How Many Books Have You Sold?

how many books have you soldDo you ever get that question, “How many books have you sold?” Do you know the answer to the question? Well, today we’re going to talk about why you might want to know this number and the best way to keep track of books sold.

If you’re not keeping track, let’s start with the why you might want to. The most important reason is it helps you keep track of all your sales data on both a micro and macro level. If you find out the total number of books sold, it means you’ve been keeping track of the total number of each book sold. This individual book data can be helpful in both your marketing and writing strategies. If you presume your Christmas story will sell well in December, you may pour marketing into it blindly. But, a look at the number of book sales from your previous December may show that a different book is actually the high-performer at Christmas time. Also, as you record sales data, you can use it to figure out your series read-through rate. If you get 70 buys of book one in a series, and only 15 buys of book 2, that’s an indication that readers aren’t following through. So, you may choose to try rewriting book one, or you may just end the series. If you’re tracking your book sales, you can look for trends and patterns that can help you make decisions about your book’s success. As you publish more books, you can determine which ones or which series perform the best. And it’s also kinda cool to look at your stats and say, I’ve sold a thousand books (or 10,000, or 100,000 or more).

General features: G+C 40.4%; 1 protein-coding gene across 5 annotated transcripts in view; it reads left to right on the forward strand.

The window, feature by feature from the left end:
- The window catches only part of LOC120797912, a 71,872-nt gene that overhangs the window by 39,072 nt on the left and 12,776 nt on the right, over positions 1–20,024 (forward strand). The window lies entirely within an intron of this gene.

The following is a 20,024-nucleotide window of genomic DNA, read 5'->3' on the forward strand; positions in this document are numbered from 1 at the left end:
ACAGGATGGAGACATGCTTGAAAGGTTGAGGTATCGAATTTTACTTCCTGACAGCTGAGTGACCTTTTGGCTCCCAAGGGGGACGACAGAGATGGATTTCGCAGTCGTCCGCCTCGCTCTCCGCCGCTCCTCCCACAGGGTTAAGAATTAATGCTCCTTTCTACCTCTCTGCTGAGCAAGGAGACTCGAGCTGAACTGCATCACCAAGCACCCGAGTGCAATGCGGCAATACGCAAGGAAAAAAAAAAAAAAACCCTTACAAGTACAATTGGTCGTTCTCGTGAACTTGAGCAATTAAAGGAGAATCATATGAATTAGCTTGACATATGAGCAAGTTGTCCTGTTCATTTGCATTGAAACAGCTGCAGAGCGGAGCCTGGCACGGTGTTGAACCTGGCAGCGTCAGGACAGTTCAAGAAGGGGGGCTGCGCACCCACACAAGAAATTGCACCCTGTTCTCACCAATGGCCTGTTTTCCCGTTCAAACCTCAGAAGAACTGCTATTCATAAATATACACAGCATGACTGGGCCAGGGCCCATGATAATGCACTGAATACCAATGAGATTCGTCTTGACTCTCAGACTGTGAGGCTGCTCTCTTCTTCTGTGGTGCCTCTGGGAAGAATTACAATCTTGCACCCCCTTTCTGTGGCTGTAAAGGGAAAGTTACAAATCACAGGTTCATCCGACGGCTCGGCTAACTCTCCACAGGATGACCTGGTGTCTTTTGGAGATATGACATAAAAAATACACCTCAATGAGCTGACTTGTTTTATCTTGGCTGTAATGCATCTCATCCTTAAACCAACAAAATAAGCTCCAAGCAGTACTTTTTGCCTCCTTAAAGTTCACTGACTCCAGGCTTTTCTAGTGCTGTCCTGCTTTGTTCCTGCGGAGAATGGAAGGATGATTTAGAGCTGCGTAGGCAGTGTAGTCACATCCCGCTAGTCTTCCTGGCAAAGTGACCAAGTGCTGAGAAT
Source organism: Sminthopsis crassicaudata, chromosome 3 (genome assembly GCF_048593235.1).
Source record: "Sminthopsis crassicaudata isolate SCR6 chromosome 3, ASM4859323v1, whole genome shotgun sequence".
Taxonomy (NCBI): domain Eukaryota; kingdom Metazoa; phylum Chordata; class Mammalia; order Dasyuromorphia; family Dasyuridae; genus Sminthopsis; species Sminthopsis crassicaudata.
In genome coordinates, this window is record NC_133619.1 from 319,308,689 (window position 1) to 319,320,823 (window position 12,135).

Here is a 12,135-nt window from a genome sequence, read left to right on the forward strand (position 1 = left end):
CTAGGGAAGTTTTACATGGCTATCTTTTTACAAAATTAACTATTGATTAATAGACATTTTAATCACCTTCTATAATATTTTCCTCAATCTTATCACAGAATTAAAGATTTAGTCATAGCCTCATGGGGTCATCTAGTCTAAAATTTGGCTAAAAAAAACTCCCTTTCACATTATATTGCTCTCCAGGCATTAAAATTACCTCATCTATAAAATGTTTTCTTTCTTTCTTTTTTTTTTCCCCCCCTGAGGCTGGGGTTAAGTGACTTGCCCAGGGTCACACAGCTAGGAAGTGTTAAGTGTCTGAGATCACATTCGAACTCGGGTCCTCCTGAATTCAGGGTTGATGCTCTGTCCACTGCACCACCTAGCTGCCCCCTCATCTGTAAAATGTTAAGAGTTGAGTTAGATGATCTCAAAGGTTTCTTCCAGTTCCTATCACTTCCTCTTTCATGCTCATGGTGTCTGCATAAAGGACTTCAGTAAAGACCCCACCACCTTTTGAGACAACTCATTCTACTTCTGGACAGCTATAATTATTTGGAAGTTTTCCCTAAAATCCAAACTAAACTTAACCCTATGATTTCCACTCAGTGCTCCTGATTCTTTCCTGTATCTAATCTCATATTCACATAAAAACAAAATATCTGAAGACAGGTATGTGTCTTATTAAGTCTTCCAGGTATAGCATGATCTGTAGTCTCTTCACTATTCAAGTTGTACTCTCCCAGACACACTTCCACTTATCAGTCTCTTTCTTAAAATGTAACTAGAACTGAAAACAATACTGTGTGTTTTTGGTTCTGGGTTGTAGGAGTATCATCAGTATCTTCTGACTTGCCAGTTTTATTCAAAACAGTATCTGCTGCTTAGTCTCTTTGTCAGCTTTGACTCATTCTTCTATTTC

So, once you’ve decided you want to know how many books you’ve sold, what’s the best way to keep track of that information? A simple spreadsheet that tracks the sales monthly for each calendar year is going to be the easiest and make the most sense. This is because most sales data (for self-published authors) is offered monthly. The exact parameters of the spreadsheet you create will depend on whether your books are sold “wide” (multiple distributors) or solely on Amazon via Amazon’s KDP Select Program.